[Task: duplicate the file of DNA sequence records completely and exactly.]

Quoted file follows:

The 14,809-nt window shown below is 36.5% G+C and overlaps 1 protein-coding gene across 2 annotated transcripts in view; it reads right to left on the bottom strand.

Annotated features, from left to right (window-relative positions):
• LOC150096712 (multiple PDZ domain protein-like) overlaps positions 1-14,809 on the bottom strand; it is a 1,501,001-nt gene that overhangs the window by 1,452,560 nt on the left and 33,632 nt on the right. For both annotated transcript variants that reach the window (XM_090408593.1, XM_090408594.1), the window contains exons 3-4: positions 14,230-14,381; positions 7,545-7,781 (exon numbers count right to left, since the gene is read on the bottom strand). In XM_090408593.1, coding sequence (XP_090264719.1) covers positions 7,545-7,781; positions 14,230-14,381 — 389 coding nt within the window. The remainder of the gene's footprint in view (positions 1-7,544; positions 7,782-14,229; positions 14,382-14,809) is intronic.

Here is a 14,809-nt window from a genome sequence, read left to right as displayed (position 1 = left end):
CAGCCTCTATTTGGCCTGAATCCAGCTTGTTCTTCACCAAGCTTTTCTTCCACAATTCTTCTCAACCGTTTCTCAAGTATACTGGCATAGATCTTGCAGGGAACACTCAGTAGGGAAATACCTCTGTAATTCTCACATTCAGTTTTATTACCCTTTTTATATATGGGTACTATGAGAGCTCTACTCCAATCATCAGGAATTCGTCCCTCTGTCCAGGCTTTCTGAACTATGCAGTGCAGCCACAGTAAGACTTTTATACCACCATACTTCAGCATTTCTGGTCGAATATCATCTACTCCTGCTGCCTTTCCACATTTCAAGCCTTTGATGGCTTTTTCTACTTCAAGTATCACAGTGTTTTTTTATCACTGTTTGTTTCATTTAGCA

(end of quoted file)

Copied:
The 14,809-nt window shown below is 36.5% G+C and overlaps 1 protein-coding gene across 2 annotated transcripts in view; it reads right to left on the bottom strand.

Annotated features, from left to right (window-relative positions):
• LOC150096712 (multiple PDZ domain protein-like) overlaps positions 1-14,809 on the bottom strand; it is a 1,501,001-nt gene that overhangs the window by 1,452,560 nt on the left and 33,632 nt on the right. For both annotated transcript variants that reach the window (XM_090408593.1, XM_090408594.1), the window contains exons 3-4: positions 14,230-14,381; positions 7,545-7,781 (exon numbers count right to left, since the gene is read on the bottom strand). In XM_090408593.1, coding sequence (XP_090264719.1) covers positions 7,545-7,781; positions 14,230-14,381 — 389 coding nt within the window. The remainder of the gene's footprint in view (positions 1-7,544; positions 7,782-14,229; positions 14,382-14,809) is intronic.

Here is a 14,809-nt window from a genome sequence, read left to right as displayed (position 1 = left end):
CAGCCTCTATTTGGCCTGAATCCAGCTTGTTCTTCACCAAGCTTTTCTTCCACAATTCTTCTCAACCGTTTCTCAAGTATACTGGCATAGATCTTGCAGGGAACACTCAGTAGGGAAATACCTCTGTAATTCTCACATTCAGTTTTATTACCCTTTTTATATATGGGTACTATGAGAGCTCTACTCCAATCATCAGGAATTCGTCCCTCTGTCCAGGCTTTCTGAACTATGCAGTGCAGCCACAGTAAGACTTTTATACCACCATACTTCAGCATTTCTGGTCGAATATCATCTACTCCTGCTGCCTTTCCACATTTCAAGCCTTTGATGGCTTTTTCTACTTCAAGTATCACAGTGTTTTTTTATCACTGTTTGTTTCATTTAGCA